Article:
Riggs, William Interview Abstract: 1. Childhood and Memories of the Cold War 2. Time at Dartmouth 3. Getting Drafted into the Training Aids Division 4. Support of the Anti-War Movement 5. Completing Service and Final Thoughts
  • Oral History Interview with Arnold Resnicoff

    Arnold E. Resnicoff. Class of 1968. Oral history interview documenting his career at Dartmouth, his experience in the Vietnam War, and his 25 years of service as a Rabbi in the Navy. Resnicoff was a drama major, was in Sigma Phi Epsilon fraternity, and participated in the Naval Reserve Officers’ Training Corps (NROTC) on campus. He spent his junior year abroad in Israel on a kibbutz and participated in a language immersion exchange program in France during his senior year. While in Vietnam Resnicoff was assigned as the Jewish lay leader to his unit and befriended the Episcopal chaplain who encouraged him to pursue a career as a rabbi. Resnicoff attended the Jewish Theological Seminary of America and reentered the Navy as a Rabbi where he worked for 25 years. One of his assignments was to the U.S. 6th Fleet during the 1983 Beirut barracks bombing. He gave the opening prayer for the Vietnam Veterans Memorial, November 13, 1982.
  • Oral History Interview with Joseph Picken

    Joseph C. Picken III. Dartmouth College Class of 1965 and Tuck Class of 1966. Oral history interview for the Dartmouth Vietnam Project. Picken describes growing up in Ames, Iowa. He explains how he discovered Dartmouth and his arrival to campus. Picken describes wearing a freshman beanie, playing freshman lacrosse, rowing for the crew team, and road trips to other colleges. Picken discusses what the Navy Reserve Officers’ Training Corps (NROTC) program was like on campus and during his summer trainings. He describes how he would find ways to skirt the rules during his NROTC trainings. Picken describes Dartmouth campus culture and the climate on campus as the war was building up. He discusses flight training school in Corpus Christie, Texas. Picken describes his experience with the Tuck School of Business 3-2 program, and how different it was than his undergraduate experience. He describes how he paid for his second year of Tuck by working as a computer programmer for Chase Manhattan Bank, writing software on the time-sharing system. Picken explains being assigned to the USS Arneb out of Norfolk, Virginia. He describes his time spent on the USS Goldsborough in the Philippines as an auxiliary engineer. He discusses how the ship was given a Navy Unit Commendation award because of their involvement in the war. Picken shares a memory of his fraternity brother David L. Nicholas, Class of 1966, who was on the Goldsborough with him and was later killed in action. Picken describes life on the ship and the details of his position. He discusses his later post as a commanding officer and the amount of responsibility he had in that role. He describes the difficulty of communicating with his family and friends while on board the ship. Picken discusses his return to Hanover in a position at Creare LLC, his work as a “turnaround” guy, and his return to a Ph.D. program and work as a professor. Picken shares his belief that everyone should be required to serve in the military or a public service position and how much he gained from his experience in the Navy.
  • Oral History Interview with Richard Parker

    Richard J. Parker, Class of 1968. Oral history interview documenting his experiences as an activist during the Vietnam War. Parker discusses his early interactions with national politics, his religious background, and his experiences with the civil rights movement. In particular, he describes his firsthand observations of the Watts riots in 1965, his work with the Dartmouth-Talladega Upward Bound program in Alabama in 1966, and his participation in campus protests. Parker discusses his time as a student at Dartmouth, including his involvement in Bones Gate, the crew team, Casque and Gauntlet, and the Dartmouth Christian Union (DCU). He recounts his initial attempts to obtain Conscientious Objector status with the Selective Service and his later decision to submit his draft card. Parker describes his participation in anti-war protests and his experiences campaigning for Eugene J. McCarthy during the 1968 presidential campaign.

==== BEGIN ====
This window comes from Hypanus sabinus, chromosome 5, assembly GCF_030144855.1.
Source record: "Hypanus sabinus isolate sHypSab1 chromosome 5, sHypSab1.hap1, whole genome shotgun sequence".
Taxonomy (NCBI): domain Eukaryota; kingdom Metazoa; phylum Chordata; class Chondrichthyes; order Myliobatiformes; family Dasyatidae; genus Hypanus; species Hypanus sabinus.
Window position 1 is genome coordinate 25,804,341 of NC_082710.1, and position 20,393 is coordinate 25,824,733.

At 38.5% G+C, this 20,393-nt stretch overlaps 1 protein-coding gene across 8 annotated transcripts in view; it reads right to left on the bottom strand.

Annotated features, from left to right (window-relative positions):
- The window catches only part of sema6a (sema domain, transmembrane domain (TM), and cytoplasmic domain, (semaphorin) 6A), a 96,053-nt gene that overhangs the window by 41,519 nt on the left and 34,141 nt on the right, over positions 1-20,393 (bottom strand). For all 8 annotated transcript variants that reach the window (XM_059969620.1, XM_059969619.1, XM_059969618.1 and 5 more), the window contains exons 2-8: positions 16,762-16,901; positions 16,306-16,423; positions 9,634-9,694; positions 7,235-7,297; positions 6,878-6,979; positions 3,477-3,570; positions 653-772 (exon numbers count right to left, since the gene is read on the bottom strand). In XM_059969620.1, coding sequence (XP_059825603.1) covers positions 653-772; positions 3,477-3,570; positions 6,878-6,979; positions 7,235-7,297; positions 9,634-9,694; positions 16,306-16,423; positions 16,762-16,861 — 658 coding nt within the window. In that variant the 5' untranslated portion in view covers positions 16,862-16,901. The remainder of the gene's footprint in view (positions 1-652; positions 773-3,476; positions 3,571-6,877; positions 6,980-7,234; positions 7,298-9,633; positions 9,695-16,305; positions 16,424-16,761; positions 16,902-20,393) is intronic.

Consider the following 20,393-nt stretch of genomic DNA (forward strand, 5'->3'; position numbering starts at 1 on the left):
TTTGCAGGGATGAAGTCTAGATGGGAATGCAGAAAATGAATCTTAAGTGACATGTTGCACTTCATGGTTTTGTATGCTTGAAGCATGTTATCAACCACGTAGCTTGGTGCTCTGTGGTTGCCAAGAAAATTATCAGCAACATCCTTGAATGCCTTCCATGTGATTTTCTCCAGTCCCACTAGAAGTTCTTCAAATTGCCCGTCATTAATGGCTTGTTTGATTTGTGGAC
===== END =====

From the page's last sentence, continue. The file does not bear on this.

• Oral History Interview with Mike Parker

    Michael W. Parker. Class of 1964. Oral history interview with the Dartmouth Vietnam Project. Parker describes his time at Dartmouth and his involvement with the Navy ROTC [Reserve Officers’ Training Corps]. He discusses how he participated in the Navy ROTC program throughout the summer. Parker describes how he was able to walk on to the Dartmouth ski team. He discusses his decision to postpone dental school to join the Navy and his experience being sent to Vietnam. Parker describes working on the staff of Admiral Elmo R. Zumwalt Jr.. Parker discusses Admiral Zumwalt’s leadership and the ways in which he believed Zumwalt had transformed the Navy. He discusses his work to control the Mekong Delta in Vietnam while aboard the USS Frigate Bird, performing mine countermeasures and swimmer defense operations. Parker details how the Navy developed riverine warfare during Vietnam. After his time in Vietnam, Parker explains how he attended dental school at Tufts University School of Dental Medicine and remained in the U.S. Navy Reserve’s. He describes being offended by the anti-war acts that his fellow classmates participated in rather than attending class while a student at Tufts. Parker shares how he was sent back to the USS Frigate Bird after he completed dental school. He discusses his career after dental school which included teaching for three years with the Navy Officer Candidate School, four years in Scotland, and 11 years teaching for the Naval Postgraduate Dental School.